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Can someome explain why Valverde is still allowed to race?

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one day would like to understand why there is so much hate against Valverde.

Anything to do with nationalities?

I clearly see there is a huge gap between anglo-american cycling culture and european, and please, don't start accusing the latter before cleaning your own house. Hypocrisy?
 
Sep 25, 2009
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explanation

Libertine Seguros said:
..snip..but is the existence of blood in a Spanish lab enough to confirm an Italian anti-doping violation?
The doc addressed it:
Dr. Maserati said:
Good point - and it was a can that Valverdes legal team opened and spilled out on the desk of Cas..snip..WADA code ..evidence gathered CONI were able to establish that Valverde was in 'violation of using a prohibited method'.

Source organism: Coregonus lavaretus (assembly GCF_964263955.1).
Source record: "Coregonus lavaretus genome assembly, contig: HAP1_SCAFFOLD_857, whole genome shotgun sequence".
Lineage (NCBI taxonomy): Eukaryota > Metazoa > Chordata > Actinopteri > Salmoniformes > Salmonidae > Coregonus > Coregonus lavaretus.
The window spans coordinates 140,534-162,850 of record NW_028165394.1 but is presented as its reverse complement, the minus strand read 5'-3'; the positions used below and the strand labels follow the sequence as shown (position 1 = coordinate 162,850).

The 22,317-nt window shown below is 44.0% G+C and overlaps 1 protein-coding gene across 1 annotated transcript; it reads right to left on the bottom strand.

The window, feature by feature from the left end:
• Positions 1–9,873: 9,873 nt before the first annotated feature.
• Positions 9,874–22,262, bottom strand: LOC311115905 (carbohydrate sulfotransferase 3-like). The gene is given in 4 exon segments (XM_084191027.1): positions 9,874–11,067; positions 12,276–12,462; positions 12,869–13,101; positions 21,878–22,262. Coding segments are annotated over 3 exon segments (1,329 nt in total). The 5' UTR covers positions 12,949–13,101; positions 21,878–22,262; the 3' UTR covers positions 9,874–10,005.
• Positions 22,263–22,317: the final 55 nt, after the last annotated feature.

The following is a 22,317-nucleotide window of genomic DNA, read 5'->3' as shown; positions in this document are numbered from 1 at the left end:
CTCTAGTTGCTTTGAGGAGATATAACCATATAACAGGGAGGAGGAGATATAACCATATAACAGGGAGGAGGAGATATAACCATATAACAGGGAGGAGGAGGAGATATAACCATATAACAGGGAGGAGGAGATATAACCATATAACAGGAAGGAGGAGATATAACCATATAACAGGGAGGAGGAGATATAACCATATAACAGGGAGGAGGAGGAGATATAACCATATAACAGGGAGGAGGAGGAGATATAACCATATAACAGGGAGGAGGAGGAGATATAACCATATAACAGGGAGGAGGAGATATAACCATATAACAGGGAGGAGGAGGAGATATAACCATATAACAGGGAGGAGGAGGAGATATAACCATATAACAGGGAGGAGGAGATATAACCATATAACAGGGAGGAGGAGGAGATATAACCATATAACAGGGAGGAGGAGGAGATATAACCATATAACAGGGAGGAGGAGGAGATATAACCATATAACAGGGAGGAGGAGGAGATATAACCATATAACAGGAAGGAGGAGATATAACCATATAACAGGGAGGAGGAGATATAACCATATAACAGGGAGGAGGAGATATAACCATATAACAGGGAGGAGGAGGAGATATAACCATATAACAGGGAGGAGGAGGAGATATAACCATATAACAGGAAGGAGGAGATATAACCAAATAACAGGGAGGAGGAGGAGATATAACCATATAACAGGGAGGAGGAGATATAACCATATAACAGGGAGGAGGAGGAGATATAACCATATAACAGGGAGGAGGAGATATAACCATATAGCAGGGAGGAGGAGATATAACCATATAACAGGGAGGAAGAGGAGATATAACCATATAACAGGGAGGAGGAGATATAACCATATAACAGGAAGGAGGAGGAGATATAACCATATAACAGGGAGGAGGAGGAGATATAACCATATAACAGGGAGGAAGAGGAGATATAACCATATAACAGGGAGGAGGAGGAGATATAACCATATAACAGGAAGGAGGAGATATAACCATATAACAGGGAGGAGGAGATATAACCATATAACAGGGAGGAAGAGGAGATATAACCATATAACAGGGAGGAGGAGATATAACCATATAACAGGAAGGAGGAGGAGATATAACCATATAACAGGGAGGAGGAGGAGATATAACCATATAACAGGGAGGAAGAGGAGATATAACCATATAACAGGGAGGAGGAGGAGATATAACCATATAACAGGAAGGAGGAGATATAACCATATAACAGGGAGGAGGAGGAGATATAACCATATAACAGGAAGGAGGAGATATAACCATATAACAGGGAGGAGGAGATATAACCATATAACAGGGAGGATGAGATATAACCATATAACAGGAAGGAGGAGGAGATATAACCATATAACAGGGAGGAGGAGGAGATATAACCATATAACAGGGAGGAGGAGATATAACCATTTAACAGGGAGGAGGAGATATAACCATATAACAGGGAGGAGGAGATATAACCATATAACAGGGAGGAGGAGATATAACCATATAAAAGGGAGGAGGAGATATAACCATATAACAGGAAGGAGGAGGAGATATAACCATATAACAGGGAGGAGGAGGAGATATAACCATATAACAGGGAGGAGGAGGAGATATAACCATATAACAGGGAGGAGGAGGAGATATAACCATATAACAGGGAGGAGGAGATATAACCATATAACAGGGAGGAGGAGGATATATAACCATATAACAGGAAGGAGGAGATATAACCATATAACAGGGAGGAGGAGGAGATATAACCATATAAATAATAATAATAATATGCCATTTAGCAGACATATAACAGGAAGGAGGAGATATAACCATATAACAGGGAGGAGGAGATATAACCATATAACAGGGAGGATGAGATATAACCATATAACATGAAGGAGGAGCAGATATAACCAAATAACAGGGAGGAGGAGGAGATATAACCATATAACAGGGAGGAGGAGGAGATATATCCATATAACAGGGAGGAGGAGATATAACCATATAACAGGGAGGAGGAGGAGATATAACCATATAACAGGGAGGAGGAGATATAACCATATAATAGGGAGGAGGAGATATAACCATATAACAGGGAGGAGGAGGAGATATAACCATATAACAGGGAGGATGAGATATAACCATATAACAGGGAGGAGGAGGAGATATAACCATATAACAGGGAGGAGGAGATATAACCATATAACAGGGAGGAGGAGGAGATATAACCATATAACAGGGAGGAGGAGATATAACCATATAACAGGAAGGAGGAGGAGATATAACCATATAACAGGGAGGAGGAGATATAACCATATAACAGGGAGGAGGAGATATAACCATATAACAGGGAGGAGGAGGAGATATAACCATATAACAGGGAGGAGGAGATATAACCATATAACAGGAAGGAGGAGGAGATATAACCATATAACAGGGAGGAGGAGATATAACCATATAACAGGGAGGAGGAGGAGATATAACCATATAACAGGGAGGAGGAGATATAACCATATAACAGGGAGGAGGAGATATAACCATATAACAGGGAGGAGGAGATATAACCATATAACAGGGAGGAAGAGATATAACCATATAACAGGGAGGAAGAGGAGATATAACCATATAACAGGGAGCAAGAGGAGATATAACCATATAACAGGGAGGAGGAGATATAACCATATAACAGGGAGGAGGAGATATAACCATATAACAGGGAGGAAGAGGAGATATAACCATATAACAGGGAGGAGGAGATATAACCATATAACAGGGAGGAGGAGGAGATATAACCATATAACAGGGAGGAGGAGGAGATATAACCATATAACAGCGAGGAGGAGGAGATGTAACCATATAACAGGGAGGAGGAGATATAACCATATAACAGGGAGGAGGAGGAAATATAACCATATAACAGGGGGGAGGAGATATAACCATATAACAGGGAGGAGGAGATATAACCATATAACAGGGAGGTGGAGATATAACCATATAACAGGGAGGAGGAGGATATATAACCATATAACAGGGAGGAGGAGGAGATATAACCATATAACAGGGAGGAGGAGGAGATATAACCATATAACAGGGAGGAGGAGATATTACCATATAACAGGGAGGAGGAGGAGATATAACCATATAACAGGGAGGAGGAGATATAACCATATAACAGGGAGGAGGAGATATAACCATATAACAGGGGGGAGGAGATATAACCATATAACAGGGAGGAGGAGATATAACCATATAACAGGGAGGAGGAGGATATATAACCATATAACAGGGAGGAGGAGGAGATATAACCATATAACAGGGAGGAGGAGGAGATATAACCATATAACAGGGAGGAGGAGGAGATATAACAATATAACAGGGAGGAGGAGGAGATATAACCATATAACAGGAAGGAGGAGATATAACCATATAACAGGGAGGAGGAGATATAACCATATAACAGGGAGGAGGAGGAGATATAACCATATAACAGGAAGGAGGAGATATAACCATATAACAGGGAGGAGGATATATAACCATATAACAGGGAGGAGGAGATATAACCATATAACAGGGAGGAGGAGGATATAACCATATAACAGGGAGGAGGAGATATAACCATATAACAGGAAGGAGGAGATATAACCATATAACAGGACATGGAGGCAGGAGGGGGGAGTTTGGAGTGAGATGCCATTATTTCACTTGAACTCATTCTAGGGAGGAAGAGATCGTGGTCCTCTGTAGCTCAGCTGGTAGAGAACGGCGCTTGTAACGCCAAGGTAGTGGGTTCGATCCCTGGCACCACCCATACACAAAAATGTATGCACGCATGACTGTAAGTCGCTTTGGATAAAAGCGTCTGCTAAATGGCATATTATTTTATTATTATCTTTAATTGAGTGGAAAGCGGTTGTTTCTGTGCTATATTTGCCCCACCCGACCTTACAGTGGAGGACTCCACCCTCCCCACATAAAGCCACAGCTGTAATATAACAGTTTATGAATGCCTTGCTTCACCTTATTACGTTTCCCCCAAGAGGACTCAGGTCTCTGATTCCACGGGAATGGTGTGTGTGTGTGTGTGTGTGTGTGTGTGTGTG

Doc, whilst you are correct in principle - it’s the violation of wada rules common to both italy and spain re. an attempted blood doping, imo the basis for ‘an Italian anti-doping violation’ is one of the least complicated or least important points and goes far beyond the mere existence of the blood bag#18. (the hardest question I’m still not clear on - why did coni go after valverde specifically? but that’s a separate subject)

to supplement dr.mas’s answer, i’ll summarize cas's ruling as it relates to the question asked by seguros:

italian procedural legal basis for charges against valverde

from the very beginning coni’s case was based on the italian law that allows prosecution of ‘unaffiliated individuals’ (iow, those with non-italian licenses who wish to compete in italy). the charges were for ‘preventative’ reasons meaning preventing an athlete from competing in italy if he/she broke an applicable italian substantive anti-doping law.

Italian substantive legal basis for the charges: